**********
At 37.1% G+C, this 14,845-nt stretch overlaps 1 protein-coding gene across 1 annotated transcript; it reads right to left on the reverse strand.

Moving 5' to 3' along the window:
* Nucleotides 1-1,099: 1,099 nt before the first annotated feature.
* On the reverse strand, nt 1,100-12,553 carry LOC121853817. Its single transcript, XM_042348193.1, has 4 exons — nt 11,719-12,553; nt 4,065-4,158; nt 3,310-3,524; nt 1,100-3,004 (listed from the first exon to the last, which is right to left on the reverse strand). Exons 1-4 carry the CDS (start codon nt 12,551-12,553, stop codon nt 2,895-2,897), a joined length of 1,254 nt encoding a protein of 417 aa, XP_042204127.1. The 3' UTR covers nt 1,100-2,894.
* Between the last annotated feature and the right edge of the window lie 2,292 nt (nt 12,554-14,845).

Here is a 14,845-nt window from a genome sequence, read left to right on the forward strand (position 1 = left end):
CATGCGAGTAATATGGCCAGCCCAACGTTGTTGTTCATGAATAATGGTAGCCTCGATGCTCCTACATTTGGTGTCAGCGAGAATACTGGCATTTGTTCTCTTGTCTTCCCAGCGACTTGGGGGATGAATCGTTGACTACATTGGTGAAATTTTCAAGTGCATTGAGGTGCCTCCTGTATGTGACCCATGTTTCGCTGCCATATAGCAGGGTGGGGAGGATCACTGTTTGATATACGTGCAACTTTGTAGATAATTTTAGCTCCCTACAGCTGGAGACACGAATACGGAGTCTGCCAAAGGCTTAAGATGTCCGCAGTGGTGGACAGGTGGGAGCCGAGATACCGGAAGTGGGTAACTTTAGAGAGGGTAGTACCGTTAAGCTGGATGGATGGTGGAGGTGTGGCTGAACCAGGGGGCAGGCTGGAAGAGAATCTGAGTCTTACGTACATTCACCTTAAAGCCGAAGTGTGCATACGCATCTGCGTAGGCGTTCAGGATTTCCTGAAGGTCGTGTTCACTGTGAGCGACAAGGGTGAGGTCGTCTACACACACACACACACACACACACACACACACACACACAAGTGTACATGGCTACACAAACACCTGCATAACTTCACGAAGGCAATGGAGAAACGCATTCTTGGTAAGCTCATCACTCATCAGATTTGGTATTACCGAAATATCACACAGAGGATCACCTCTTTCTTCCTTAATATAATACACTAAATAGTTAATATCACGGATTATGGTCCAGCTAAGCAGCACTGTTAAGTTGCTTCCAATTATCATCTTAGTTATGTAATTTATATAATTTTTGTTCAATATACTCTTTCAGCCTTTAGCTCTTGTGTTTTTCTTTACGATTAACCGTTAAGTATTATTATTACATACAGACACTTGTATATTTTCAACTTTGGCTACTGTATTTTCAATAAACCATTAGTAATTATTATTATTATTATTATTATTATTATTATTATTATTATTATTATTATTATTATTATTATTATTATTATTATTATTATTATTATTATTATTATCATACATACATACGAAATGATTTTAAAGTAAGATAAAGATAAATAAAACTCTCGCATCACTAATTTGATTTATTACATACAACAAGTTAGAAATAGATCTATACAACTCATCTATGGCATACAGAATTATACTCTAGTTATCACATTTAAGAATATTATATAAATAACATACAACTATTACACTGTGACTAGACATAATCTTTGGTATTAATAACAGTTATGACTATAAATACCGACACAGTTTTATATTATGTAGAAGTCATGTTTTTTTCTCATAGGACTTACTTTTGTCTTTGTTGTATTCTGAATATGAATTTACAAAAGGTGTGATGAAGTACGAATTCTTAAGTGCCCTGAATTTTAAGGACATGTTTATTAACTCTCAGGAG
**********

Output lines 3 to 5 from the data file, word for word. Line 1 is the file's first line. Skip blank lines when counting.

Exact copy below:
* Nucleotides 1-1,099: 1,099 nt before the first annotated feature.
* On the reverse strand, nt 1,100-12,553 carry LOC121853817. Its single transcript, XM_042348193.1, has 4 exons — nt 11,719-12,553; nt 4,065-4,158; nt 3,310-3,524; nt 1,100-3,004 (listed from the first exon to the last, which is right to left on the reverse strand). Exons 1-4 carry the CDS (start codon nt 12,551-12,553, stop codon nt 2,895-2,897), a joined length of 1,254 nt encoding a protein of 417 aa, XP_042204127.1. The 3' UTR covers nt 1,100-2,894.
* Between the last annotated feature and the right edge of the window lie 2,292 nt (nt 12,554-14,845).